Peru in the 1990’s

By | December 21, 2021

With the Constitution of 1979 the Peru, after years marked by a succession of coups d’état and governments subject to the protection of the military, initiated a complex process of democratization, made difficult by the persistence of contradictions and unsolved problems. Poverty and strong social inequalities, a huge foreign debt, the looming presence of the army, the roots of guerrilla and terrorist organizations, the enormous interests linked to drug trafficking, hindered the path of the new democratic institutions.

Strengthened by some successes achieved in the economic field (reduction of inflation, growth of gross domestic product, stability of the currency), by the regained credibility in the international financial community and by the results achieved in the fight against terrorism, A. Fujimori in the general elections in April 1995 was confirmed as president of the Republic with 64, 4 % of the vote, defeating a candidate prestige as former UN Secretary Javier Perez de Cuellar. In the same consultations, the center-right coalition, Cambio- 90 and Nueva Mayoria, won an absolute majority of seats (67 out of 120) to the National Assembly. The clear affirmation allowed the president to continue to govern in an autocratic and personalistic way and to continue his project of strengthening the executive power. The continuous recourse to the decree laws greatly reduced the powers of the Parliament, while the judiciary was in fact placed under the control of the executive. For Peru public policy, please check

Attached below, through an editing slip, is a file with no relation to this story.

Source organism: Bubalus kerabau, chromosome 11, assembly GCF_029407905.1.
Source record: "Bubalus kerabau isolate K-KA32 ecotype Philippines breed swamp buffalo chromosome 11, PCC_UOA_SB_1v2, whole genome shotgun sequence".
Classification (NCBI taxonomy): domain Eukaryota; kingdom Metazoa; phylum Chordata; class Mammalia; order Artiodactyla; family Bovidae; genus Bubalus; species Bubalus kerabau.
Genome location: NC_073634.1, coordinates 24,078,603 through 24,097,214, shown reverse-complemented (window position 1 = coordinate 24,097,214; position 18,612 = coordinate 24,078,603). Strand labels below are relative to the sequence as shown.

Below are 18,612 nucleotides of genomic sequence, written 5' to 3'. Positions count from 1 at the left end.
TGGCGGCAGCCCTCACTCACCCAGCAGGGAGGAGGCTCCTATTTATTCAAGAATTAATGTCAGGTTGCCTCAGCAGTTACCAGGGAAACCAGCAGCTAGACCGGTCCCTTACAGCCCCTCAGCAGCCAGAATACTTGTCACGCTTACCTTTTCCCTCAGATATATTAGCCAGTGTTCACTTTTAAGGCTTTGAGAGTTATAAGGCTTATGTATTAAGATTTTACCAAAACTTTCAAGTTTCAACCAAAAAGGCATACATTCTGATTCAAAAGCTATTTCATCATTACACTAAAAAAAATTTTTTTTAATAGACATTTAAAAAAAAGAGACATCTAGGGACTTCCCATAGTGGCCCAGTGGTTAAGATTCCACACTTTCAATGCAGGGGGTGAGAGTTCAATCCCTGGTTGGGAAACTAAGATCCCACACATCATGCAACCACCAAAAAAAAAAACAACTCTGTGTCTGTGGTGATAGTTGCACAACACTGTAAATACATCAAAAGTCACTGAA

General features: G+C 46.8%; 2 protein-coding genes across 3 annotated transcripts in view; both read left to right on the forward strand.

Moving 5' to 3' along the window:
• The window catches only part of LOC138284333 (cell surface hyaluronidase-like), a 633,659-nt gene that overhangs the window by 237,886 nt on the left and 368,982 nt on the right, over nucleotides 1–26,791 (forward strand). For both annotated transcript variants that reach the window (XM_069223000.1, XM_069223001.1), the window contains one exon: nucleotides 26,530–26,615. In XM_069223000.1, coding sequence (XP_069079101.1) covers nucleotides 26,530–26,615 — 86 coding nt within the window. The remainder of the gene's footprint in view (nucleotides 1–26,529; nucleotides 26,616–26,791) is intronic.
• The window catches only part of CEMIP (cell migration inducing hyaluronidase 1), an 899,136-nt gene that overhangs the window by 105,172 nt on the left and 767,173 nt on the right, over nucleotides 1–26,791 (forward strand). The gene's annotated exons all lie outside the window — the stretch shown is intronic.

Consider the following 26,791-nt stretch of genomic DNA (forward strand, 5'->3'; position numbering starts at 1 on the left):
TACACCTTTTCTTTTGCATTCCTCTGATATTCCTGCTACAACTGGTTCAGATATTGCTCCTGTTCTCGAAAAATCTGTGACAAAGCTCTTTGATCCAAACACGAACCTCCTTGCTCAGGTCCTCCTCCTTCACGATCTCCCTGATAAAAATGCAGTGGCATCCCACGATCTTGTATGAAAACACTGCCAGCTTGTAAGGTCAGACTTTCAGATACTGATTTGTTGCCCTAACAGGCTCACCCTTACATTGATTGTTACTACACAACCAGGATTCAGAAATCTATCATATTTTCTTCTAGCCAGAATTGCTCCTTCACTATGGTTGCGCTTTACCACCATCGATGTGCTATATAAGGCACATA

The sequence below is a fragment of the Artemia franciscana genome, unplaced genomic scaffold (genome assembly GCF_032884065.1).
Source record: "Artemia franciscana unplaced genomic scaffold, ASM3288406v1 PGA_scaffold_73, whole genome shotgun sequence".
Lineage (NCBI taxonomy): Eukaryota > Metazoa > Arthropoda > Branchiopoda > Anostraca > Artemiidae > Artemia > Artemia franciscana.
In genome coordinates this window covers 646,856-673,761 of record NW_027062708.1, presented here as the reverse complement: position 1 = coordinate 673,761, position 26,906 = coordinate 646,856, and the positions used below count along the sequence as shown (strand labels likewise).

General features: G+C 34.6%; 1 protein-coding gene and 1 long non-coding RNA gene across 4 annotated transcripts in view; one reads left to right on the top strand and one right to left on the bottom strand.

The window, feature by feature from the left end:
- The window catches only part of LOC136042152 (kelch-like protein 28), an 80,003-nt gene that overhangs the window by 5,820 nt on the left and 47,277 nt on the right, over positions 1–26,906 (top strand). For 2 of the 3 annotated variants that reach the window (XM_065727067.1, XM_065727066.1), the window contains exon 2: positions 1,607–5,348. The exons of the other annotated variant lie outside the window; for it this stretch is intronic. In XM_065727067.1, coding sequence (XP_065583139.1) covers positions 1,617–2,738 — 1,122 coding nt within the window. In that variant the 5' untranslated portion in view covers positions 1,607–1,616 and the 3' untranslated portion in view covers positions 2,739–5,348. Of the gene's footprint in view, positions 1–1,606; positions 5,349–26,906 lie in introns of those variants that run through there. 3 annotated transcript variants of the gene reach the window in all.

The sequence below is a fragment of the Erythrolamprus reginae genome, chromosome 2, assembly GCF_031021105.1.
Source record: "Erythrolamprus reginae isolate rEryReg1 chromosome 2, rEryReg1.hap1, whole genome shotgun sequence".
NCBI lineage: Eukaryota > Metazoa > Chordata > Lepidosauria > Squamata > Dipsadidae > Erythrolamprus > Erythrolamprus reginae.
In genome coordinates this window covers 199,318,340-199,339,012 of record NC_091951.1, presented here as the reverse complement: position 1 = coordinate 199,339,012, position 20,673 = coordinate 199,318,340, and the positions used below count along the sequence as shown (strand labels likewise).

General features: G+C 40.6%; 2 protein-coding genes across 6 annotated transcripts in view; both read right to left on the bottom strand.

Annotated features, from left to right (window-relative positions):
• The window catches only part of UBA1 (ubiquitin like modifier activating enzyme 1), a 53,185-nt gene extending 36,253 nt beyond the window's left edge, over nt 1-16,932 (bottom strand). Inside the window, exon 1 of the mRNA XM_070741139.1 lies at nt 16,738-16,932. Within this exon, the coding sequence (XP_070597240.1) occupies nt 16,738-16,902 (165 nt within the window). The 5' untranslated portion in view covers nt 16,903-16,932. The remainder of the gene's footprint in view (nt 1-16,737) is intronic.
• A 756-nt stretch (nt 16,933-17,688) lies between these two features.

The case concerning the possibility, not foreseen by the constitutional charter, for the president to run for a third term was exemplary. Fujimori in fact managed to get a law approved by Parliament in August 1996, after a specially appointed commission legitimized a questionable interpretation of the Constitution: when, in 1997, some members of the Constitutional Court contested the correctness of the provision, Fujimori had them arrested and changed the composition of the Court itself. Meanwhile, the margins of maneuver of the opposition were further restricted by the impossibility of resorting to the instrument of the referendum, the development of which was subject to since October 1996for approval by the National Assembly. On the basis of this legislation, in August 1998, the request made by the same oppositions, gathered under the Democratic Forum cartel, to submit the law of August 1996 to popular consultation.

On the economic front Fujimori continued his liberalization policy and, thanks to the mediation of the International Monetary Fund, in July 1996 the government reached an agreement with its international creditors, pledging to cut public investments and further compress expenses in the social security sector in exchange the renegotiation of its huge external debt, which was passed in 1995 the 30 billion dollars.